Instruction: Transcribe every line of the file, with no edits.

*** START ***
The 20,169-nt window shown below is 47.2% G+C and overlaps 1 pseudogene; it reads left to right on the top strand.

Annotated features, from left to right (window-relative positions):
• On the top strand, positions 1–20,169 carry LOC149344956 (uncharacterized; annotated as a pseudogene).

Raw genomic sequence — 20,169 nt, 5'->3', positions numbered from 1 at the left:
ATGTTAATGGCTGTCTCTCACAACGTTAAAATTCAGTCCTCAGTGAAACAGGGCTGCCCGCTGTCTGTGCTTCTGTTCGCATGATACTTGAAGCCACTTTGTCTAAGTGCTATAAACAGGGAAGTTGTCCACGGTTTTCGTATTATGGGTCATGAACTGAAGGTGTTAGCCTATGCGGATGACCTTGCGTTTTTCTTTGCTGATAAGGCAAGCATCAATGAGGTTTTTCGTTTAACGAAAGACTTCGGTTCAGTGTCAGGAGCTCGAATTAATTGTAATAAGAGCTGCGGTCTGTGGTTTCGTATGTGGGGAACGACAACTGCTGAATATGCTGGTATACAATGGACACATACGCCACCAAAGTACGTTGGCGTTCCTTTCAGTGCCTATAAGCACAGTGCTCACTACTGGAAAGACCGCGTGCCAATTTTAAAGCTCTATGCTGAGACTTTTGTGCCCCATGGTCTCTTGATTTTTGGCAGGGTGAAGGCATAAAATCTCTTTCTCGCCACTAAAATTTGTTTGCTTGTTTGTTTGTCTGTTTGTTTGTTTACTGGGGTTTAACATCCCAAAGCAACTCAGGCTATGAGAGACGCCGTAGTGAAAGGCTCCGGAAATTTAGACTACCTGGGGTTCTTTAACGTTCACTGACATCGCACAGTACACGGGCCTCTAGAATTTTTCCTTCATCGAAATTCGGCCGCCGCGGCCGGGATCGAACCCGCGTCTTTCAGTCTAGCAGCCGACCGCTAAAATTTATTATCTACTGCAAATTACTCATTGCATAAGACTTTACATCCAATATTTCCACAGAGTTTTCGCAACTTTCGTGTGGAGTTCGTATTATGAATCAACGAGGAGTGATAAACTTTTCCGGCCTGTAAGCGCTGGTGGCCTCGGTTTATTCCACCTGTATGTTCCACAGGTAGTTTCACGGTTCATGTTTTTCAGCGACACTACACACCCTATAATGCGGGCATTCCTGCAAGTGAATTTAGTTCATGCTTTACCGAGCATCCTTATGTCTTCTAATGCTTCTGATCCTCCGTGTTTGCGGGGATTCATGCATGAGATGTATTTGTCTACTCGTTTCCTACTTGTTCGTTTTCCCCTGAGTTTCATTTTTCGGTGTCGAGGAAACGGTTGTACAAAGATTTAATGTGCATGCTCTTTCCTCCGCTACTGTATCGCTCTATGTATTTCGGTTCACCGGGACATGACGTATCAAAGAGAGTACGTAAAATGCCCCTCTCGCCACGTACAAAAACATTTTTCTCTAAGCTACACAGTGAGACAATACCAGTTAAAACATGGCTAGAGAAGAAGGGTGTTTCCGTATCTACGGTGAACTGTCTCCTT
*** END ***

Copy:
The 20,169-nt window shown below is 47.2% G+C and overlaps 1 pseudogene; it reads left to right on the top strand.

Annotated features, from left to right (window-relative positions):
• On the top strand, positions 1–20,169 carry LOC149344956 (uncharacterized; annotated as a pseudogene).

Raw genomic sequence — 20,169 nt, 5'->3', positions numbered from 1 at the left:
ATGTTAATGGCTGTCTCTCACAACGTTAAAATTCAGTCCTCAGTGAAACAGGGCTGCCCGCTGTCTGTGCTTCTGTTCGCATGATACTTGAAGCCACTTTGTCTAAGTGCTATAAACAGGGAAGTTGTCCACGGTTTTCGTATTATGGGTCATGAACTGAAGGTGTTAGCCTATGCGGATGACCTTGCGTTTTTCTTTGCTGATAAGGCAAGCATCAATGAGGTTTTTCGTTTAACGAAAGACTTCGGTTCAGTGTCAGGAGCTCGAATTAATTGTAATAAGAGCTGCGGTCTGTGGTTTCGTATGTGGGGAACGACAACTGCTGAATATGCTGGTATACAATGGACACATACGCCACCAAAGTACGTTGGCGTTCCTTTCAGTGCCTATAAGCACAGTGCTCACTACTGGAAAGACCGCGTGCCAATTTTAAAGCTCTATGCTGAGACTTTTGTGCCCCATGGTCTCTTGATTTTTGGCAGGGTGAAGGCATAAAATCTCTTTCTCGCCACTAAAATTTGTTTGCTTGTTTGTTTGTCTGTTTGTTTGTTTACTGGGGTTTAACATCCCAAAGCAACTCAGGCTATGAGAGACGCCGTAGTGAAAGGCTCCGGAAATTTAGACTACCTGGGGTTCTTTAACGTTCACTGACATCGCACAGTACACGGGCCTCTAGAATTTTTCCTTCATCGAAATTCGGCCGCCGCGGCCGGGATCGAACCCGCGTCTTTCAGTCTAGCAGCCGACCGCTAAAATTTATTATCTACTGCAAATTACTCATTGCATAAGACTTTACATCCAATATTTCCACAGAGTTTTCGCAACTTTCGTGTGGAGTTCGTATTATGAATCAACGAGGAGTGATAAACTTTTCCGGCCTGTAAGCGCTGGTGGCCTCGGTTTATTCCACCTGTATGTTCCACAGGTAGTTTCACGGTTCATGTTTTTCAGCGACACTACACACCCTATAATGCGGGCATTCCTGCAAGTGAATTTAGTTCATGCTTTACCGAGCATCCTTATGTCTTCTAATGCTTCTGATCCTCCGTGTTTGCGGGGATTCATGCATGAGATGTATTTGTCTACTCGTTTCCTACTTGTTCGTTTTCCCCTGAGTTTCATTTTTCGGTGTCGAGGAAACGGTTGTACAAAGATTTAATGTGCATGCTCTTTCCTCCGCTACTGTATCGCTCTATGTATTTCGGTTCACCGGGACATGACGTATCAAAGAGAGTACGTAAAATGCCCCTCTCGCCACGTACAAAAACATTTTTCTCTAAGCTACACAGTGAGACAATACCAGTTAAAACATGGCTAGAGAAGAAGGGTGTTTCCGTATCTACGGTGAACTGTCTCCTT